The above example describes one mode of nonviolent-communication. In total, the technique consists of three modes. 1) Receiving empathically, or connection with what is alive in the other person, as in the above example. 2) Expressing honestly, or sharing what is alive in yourself, without holding the other person accountable for it. And 3) Self-empathy, which is basically using the previous two modes in a conversation to and with yourself. (Yes, I’m serious, try it!)

In short, the modes look like this:

  1. Receiving empathically: “I see/hear <observation>. Are you feeling <feeling>, because you have a need for <need>? Would you <request>?”
  2. Expressing honestly: “When I see/hear <observation>, then I feel <feeling>, because I have a need for <need>. Would you <request>?”

It’s basically just these two sentences. And these two sentences have changed the way in which I approach conflicts in my day-to-day life. The concept is ridiculously simple, but it works in almost any situation. And the reason it that we don’t hold each other accountable for our emotions in these sentences. “I feel … because I need …”, and “you feel … because you need …”. I am I and you are you. It is this process in which we stop mixing up our own feelings with that of the other, that creates enough space for us to handle the situation. We need to distance ourselves from the other person in order to have space to breath. In order to not be reactive.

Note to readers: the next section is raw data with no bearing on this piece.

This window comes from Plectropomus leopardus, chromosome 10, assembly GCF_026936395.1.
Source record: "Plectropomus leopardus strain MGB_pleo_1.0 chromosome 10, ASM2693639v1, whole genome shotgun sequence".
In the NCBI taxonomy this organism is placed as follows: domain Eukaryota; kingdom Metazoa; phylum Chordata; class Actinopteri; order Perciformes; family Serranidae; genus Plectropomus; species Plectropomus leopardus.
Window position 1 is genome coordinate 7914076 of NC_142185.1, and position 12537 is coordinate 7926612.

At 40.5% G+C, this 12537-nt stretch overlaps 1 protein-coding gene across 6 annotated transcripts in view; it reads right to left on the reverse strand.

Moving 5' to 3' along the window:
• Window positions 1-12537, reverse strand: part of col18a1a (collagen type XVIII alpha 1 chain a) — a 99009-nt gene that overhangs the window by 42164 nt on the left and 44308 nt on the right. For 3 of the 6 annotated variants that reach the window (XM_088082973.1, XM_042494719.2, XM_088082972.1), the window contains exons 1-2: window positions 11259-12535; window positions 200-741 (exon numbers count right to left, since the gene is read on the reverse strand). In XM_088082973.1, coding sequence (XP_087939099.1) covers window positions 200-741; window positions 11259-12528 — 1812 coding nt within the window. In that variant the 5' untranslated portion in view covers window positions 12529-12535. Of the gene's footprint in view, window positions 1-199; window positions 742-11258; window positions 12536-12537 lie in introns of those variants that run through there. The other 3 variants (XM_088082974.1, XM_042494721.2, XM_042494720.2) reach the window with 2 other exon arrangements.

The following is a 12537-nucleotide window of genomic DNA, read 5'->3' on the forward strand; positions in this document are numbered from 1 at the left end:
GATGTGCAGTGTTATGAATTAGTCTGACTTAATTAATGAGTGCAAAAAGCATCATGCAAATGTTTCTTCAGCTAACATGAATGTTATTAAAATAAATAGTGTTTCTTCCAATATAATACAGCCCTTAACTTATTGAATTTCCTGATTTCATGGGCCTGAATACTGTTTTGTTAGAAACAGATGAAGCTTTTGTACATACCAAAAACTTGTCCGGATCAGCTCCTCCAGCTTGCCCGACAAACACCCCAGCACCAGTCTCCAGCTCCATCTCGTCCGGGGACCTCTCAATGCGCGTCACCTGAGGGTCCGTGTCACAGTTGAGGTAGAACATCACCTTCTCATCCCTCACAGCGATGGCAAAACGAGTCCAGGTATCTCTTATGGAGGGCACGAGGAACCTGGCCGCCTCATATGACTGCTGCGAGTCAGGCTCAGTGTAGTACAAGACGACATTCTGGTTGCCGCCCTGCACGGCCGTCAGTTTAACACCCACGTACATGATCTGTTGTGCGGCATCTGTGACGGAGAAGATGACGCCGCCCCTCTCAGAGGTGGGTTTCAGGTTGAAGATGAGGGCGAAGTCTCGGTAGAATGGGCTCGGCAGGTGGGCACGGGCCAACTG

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Art by Claudia Tremblay

In a previous blog, the one step to uncomplicate your life, I noted that the verb ‘to be complicated’ means that something is folded together, entangled, intertwined. And it is the same in conflicts with other people. If we want to de-escalate a situation, if we want to make it less complicated, we need to disentangle ourselves from the other. We need to create a little bit of space between this “you” and this “I”. And nonviolent-communication does just that.

If in the example, we would have been reactive, we could just have shouted back: “Well I hate you too!”. But then we would only be further away from where we want to be. The conflict would escalate further, because we said what was easiest to say in that situation. The other was mean to us, so we are mean back. But that mindset doesn’t serve us. We need to let go of this reactive mindset and own up to our own emotions. You are the only person who can make you feel any way at all. So be patient with yourself and listen to your feelings with the honest intent to understand.

When I see that you reached the end of this blog, I feel blissful because my need for sharing ideas is met. Would you come back and read my next blog too?

4part_nvc_process